Horror

Alive and Hungry – Life (2017)


It begins with hope and promise but Life released in 2017 would not continue as such for while it might make for an interesting movie when it was all said and done, would instead go down the killer alien route making for something a little familiar, yet in the end, quite enjoyable.

For all that it is, one cannot help but think of the many films that came before this that it takes its cue from and yet thankfully director Daniel Espinosa uses a steady hand to craft a very fine thriller, one that builds slowly until the horror that the audience knows is coming, explodes onto the screen. It might be clichéd a bit but the movie tries to change things up a little here and there beginning with the creature who starts out in this film as a single-celled organism, microscopic in size. As with all things, it is human nature and good old-fashioned curiosity that come into play and it is from there where things start to go wrong. That being said, science would never progress nor would humanity without being curious, without testing the limits and so it is understandable that those on the ship do what they do but it is slightly infuriating for the audience as they have seen this time and again, thus knowing what is about to happen. It is a good thing then that the film is expertly crafted, the horror frightening and the tension palpable.

Starring in this slice of science-fiction would be Jake Gyllenhaal and Rebecca Ferguson for the most part, taking the leads and doing a great job of it. Joining them for the ride would be Ryan Reynolds for a little while, the man being the first to die and certainly not the last along with the incredible Hiroyuki Sanada, Ariyon Bakare, Olga Dihovichnaya and Naoko Mori. While the special effects, the direction and the cinematography would all bear this out to be a very solid movie, it would go nowhere without the talents of the cast who do an exemplary job of the material, making it all that much better. As for the creature, it was as much a character as anyone else in the film and the makers of this picture did a good job at making it come alive and giving it, at least of sorts, a personality as it went on killing the entire complement aboard the station aside from Jake Gyllenhaal and Ferguson.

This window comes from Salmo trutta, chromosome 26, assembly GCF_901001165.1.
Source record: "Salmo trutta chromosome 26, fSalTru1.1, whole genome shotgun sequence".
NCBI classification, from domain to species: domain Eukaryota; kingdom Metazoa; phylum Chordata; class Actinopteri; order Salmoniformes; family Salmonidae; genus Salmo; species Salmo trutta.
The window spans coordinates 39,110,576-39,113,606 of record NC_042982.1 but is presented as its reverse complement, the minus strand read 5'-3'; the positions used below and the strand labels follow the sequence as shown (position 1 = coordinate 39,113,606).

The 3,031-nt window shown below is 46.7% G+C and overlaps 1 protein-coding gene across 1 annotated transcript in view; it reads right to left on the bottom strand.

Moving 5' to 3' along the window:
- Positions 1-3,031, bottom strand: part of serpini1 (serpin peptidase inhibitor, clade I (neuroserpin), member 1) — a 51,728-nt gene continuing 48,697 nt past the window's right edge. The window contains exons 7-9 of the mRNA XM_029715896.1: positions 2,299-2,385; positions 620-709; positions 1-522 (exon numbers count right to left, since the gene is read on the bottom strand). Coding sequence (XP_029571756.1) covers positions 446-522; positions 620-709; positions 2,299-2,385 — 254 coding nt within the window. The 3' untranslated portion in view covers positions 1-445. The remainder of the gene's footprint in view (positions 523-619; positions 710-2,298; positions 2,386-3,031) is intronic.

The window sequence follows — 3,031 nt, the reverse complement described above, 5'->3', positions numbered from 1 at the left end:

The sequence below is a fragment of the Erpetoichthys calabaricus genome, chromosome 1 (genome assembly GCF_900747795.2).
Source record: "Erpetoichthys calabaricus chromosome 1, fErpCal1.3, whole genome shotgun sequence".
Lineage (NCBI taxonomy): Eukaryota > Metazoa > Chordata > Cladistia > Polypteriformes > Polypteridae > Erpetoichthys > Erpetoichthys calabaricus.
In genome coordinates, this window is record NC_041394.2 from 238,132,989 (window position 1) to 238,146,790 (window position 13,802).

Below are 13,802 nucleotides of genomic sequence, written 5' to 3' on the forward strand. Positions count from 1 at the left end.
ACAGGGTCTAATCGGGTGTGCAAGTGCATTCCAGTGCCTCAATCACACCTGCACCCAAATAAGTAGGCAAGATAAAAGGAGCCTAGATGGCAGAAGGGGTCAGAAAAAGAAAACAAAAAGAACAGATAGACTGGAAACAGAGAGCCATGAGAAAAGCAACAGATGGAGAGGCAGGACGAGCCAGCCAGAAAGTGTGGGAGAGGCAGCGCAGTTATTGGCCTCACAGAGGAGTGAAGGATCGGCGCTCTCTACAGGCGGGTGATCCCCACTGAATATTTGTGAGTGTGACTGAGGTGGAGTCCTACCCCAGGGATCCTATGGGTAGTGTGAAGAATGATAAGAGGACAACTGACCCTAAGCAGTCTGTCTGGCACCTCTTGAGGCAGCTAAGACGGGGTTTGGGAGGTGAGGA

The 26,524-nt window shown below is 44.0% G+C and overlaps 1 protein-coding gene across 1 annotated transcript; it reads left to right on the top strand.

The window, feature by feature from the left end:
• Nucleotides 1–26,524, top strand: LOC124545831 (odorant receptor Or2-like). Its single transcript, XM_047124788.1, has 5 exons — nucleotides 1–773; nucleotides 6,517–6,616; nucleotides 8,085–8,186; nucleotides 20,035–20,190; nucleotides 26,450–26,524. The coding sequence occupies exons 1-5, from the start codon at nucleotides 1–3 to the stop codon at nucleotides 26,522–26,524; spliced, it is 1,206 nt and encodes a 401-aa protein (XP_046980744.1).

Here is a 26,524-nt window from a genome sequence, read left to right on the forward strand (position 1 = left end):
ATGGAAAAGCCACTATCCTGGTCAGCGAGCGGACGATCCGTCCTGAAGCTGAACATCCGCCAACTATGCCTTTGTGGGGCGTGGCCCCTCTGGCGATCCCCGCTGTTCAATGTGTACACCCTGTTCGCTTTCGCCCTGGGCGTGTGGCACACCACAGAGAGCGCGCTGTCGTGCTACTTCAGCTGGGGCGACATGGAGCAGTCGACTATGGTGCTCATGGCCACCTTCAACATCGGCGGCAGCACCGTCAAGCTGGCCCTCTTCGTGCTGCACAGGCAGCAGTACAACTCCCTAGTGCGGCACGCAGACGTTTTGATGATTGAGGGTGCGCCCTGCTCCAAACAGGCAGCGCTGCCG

As for the ending of the film, it could have gone one of two ways and that is exactly what was presented to the audience, the finale slightly surprising those who would choose to watch this picture. Good to see was the fact that it was left open-ended, the imagination of the viewers having to take over and wonder just where it would go from that point and the film was good enough that they would do just that. For those that enjoy that claustrophobic feeling of being trapped with a bloodthirsty monster and no hope of escape, Life sets it up and knocks it out of the park, any faults with it quickly forgotten.

3.5 out of 5

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